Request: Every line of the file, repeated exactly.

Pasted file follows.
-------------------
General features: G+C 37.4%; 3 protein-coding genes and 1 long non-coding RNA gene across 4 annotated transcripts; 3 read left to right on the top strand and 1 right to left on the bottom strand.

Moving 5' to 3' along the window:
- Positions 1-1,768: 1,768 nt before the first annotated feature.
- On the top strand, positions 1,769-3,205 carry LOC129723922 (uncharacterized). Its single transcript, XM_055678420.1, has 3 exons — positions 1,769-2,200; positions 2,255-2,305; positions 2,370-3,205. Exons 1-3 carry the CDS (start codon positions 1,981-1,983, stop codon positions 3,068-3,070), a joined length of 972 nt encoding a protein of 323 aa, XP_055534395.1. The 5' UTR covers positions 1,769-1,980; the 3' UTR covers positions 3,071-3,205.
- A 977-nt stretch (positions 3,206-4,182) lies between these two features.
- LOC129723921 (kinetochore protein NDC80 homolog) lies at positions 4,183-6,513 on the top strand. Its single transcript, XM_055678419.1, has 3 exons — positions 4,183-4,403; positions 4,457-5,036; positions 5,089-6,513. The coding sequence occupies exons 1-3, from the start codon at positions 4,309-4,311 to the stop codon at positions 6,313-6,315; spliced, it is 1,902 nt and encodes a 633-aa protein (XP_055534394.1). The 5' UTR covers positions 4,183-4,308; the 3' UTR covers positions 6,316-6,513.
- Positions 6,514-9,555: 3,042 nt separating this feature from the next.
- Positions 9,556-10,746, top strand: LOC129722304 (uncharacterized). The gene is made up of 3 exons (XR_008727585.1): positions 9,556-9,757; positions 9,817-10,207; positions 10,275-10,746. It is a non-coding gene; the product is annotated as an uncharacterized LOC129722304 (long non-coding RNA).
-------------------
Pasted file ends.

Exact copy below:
General features: G+C 37.4%; 3 protein-coding genes and 1 long non-coding RNA gene across 4 annotated transcripts; 3 read left to right on the top strand and 1 right to left on the bottom strand.

Moving 5' to 3' along the window:
- Positions 1-1,768: 1,768 nt before the first annotated feature.
- On the top strand, positions 1,769-3,205 carry LOC129723922 (uncharacterized). Its single transcript, XM_055678420.1, has 3 exons — positions 1,769-2,200; positions 2,255-2,305; positions 2,370-3,205. Exons 1-3 carry the CDS (start codon positions 1,981-1,983, stop codon positions 3,068-3,070), a joined length of 972 nt encoding a protein of 323 aa, XP_055534395.1. The 5' UTR covers positions 1,769-1,980; the 3' UTR covers positions 3,071-3,205.
- A 977-nt stretch (positions 3,206-4,182) lies between these two features.
- LOC129723921 (kinetochore protein NDC80 homolog) lies at positions 4,183-6,513 on the top strand. Its single transcript, XM_055678419.1, has 3 exons — positions 4,183-4,403; positions 4,457-5,036; positions 5,089-6,513. The coding sequence occupies exons 1-3, from the start codon at positions 4,309-4,311 to the stop codon at positions 6,313-6,315; spliced, it is 1,902 nt and encodes a 633-aa protein (XP_055534394.1). The 5' UTR covers positions 4,183-4,308; the 3' UTR covers positions 6,316-6,513.
- Positions 6,514-9,555: 3,042 nt separating this feature from the next.
- Positions 9,556-10,746, top strand: LOC129722304 (uncharacterized). The gene is made up of 3 exons (XR_008727585.1): positions 9,556-9,757; positions 9,817-10,207; positions 10,275-10,746. It is a non-coding gene; the product is annotated as an uncharacterized LOC129722304 (long non-coding RNA).